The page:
First flush device
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A first flush device is a method of reducing or eliminating first flush of bird droppings, dust, and other airborne contaminants from rainwater harvesting from roof tops especially in the urban and dry remote setting.
There are several methods including but not limited to:
- Float valve type
- Over flow type
- Flow rate type
- Electronic conductivity type
An example of an over flow type first flush device for a high pollution load area, such as where there are birds, leaves, seeds, and moss in an urban setting, can be constructed from PVC down pipes in the following manner. The distinguishing feature of this method is the collection pipe is submerged before any water is collected. This prevents 90% of moss, algae, liken, small seeds, and partially digested bird dropping from entering the storage system. This is an important modification to most commercially available systems. Another important feature is the inner tube, and its length. This inner tube helps to settle sediment by keeping the agitation zones away from the collection point. This prevents or vastly reduces the agitated particles from becoming collected.
It is a large diameter pipe (around 6 in or 150 mm) used in a vertical orientation with a cap at its lower end with a normal down pipe sized inner pipe and collection pipe.
This cap has a small bleed hole (or ball valve), and cleaning access.
A hole towards the top of this pipe is provided for the water to exit into the water storage. This collection pipe extends into the outer pipe and has a 90 degree bend, and extends down ward between the inner and outer pipes about 1/6 of the length of the outer pipe up to 6 in (150 mm). The collection pipe has a removable gauze to prevent leaves exiting the pipe and insects and their larvae breeding in the pipe(s) and entering the water collection tank(s).
An inner pipe of a smaller diameter extends from the top of the large pipe (co-axially) about 1/3 of the length of the outer larger pipe, down past the exit point.
The water enters from the top and down the inner tube. At this point the water starts to bleed out the bleed hole which goes into the grey water system, a garden watering system, or drain. As the flow from the roof exceeds the bleed amount, the tube fills up, depositing any heavy material in the lower part of the tube, most of which flushes out the bleed hole. Some debris floats, (such as seeds, leaves, insect bodies) and remains floating between the inner and outer pipe, it is prevented from entering the collection pipe due to the entry of the collection pipe being submerged under water.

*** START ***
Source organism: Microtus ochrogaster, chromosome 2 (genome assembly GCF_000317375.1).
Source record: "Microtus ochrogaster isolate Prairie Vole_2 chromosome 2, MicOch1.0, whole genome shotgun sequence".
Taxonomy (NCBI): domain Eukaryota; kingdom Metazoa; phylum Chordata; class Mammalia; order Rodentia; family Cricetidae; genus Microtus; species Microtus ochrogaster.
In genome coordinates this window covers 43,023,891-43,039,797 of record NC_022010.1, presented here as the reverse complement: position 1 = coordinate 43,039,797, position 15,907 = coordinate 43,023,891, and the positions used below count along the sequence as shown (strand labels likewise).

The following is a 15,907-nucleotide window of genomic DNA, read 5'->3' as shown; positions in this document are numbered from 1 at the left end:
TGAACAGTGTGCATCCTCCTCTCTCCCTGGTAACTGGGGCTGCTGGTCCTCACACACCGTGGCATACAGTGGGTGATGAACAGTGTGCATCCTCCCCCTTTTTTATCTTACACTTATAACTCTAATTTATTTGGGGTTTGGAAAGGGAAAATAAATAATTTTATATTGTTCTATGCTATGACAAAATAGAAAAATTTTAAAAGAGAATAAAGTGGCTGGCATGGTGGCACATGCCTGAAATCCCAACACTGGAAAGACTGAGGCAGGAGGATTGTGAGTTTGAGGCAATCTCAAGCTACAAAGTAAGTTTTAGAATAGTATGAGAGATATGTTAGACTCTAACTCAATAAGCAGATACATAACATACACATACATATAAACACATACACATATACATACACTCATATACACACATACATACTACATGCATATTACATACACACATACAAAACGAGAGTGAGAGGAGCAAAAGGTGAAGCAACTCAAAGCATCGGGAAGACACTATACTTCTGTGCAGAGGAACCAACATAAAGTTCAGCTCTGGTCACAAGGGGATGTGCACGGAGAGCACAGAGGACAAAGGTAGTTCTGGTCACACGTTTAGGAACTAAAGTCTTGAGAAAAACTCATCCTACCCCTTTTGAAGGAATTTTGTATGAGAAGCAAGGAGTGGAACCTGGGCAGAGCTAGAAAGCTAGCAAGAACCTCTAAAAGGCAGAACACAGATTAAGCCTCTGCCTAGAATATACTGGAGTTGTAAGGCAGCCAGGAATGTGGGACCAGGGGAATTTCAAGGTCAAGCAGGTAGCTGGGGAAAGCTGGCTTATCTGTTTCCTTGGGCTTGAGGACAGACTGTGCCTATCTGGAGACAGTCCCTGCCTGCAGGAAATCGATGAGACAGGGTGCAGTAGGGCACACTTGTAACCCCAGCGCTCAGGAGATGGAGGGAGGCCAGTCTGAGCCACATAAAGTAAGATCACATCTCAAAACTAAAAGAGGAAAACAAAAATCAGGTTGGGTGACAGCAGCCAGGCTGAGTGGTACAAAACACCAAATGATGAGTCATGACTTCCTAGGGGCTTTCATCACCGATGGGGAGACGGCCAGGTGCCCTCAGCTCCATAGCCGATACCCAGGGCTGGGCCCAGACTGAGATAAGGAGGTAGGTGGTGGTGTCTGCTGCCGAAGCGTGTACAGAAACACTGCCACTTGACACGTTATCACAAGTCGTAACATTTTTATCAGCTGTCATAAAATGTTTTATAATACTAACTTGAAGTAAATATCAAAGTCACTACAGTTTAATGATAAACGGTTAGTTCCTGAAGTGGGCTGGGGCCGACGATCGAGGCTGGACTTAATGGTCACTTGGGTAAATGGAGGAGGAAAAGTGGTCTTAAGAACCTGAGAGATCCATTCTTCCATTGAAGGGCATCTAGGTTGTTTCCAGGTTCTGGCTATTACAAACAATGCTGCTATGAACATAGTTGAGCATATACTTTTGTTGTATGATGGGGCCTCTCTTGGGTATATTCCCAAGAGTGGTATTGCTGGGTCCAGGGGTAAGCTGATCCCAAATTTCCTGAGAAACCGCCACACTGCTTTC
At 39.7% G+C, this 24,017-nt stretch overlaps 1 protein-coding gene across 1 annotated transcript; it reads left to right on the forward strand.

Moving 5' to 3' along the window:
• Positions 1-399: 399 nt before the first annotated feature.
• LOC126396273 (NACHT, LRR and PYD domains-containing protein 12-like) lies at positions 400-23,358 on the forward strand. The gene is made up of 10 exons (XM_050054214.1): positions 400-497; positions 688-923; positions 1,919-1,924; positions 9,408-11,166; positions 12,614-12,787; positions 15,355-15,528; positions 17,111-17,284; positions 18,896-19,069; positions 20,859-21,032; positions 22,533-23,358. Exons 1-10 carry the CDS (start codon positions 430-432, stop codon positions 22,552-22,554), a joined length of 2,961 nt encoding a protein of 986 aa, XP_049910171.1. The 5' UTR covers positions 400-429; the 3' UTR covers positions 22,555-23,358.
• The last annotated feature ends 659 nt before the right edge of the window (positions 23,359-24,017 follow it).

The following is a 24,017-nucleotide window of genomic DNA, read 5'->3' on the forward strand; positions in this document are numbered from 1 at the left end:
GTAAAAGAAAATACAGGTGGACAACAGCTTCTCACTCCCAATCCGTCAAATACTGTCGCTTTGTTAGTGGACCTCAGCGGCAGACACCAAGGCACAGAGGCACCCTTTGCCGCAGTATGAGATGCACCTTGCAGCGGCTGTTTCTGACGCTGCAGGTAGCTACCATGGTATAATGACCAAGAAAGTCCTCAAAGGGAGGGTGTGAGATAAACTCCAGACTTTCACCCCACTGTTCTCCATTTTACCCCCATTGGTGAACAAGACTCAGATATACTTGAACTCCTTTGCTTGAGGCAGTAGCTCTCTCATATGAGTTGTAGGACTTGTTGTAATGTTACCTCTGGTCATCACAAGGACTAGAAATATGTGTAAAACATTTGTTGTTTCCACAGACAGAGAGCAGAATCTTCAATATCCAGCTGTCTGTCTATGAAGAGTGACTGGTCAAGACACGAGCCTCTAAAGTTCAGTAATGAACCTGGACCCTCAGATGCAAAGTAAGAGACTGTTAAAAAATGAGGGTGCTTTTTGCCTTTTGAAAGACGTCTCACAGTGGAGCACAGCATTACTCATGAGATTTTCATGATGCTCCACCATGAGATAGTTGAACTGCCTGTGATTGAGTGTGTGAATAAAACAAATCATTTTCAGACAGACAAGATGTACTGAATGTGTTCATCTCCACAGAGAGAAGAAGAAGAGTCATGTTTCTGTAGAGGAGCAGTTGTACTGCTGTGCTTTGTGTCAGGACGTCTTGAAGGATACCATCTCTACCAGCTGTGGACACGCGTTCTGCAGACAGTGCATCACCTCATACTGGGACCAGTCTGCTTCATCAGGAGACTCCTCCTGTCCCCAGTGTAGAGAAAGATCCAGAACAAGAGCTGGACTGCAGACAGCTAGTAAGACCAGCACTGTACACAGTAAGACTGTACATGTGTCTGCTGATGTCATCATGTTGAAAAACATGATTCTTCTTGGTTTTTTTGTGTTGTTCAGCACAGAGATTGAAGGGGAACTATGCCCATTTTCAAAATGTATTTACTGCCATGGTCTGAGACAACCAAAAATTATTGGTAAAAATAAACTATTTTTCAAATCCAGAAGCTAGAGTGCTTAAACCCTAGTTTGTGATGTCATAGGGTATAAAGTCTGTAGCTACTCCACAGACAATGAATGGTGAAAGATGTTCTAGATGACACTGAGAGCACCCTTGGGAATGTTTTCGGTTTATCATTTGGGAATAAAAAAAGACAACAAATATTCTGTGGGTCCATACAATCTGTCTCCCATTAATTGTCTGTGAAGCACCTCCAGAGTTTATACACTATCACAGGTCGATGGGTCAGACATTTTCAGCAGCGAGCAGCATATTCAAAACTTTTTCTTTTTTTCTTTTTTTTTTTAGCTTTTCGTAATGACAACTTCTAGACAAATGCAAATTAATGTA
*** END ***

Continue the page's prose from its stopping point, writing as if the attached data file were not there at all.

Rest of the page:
The capacity can be increased by extending the pipe near horizontally or even in a "T" at the bottom providing the bleed holes allow complete draining to prevent water pooling and insect breeding. Inspection and cleaning caps must also be accommodated. Some first flush devices are constructed from large plastic 200 Litre drums. Drinking water requires a larger flush than water used for washing clothes. Yet other sources including "Texas Water Development Board's Texas Guide to Rainwater Harvesting" recommend 1 to 2 Gallons per 100 square feet (9.3 m2) of roof collection area.
The size of the first flush is dependent on rubbish load in the area. A rule of thumb for a heavy pollution load is for the first 2 mm of rain to be contained in the tube or drum if intended for drinking water. Size is roughly given by 2 x Area (in meters squared) = volume of first flush device in Litres.
Water collected in this manner will need treatment for waterborne pathogens and dissolved toxins. A two-stage 0.5-micrometre activated carbon filter should also be considered among other methods available. Blue-Green Algae (Cyanobacteria) can be toxic to humans and animals and its toxin can be released by the process of boiling water, thus it must be removed before any other treatment via flitration.
||This article includes a list of references, but its sources remain unclear because it has insufficient inline citations. (April 2009) (Learn how and when to remove this template message)|
- Stormwater: Designing first flush systems Department of Environment and Climate Change
- Introduction to domestic roofwater harvesting Warwick DTU U.K.
- Blue-Green Algae (Cyanobacteria) and their Toxins Health Canada
- Texas Guide to Rainwater Harvesting The Texas Water Development Board
- Electrical Conductivity of Rainwater with High Resolution in Space and Time State University of New York at Albany, Albany, New York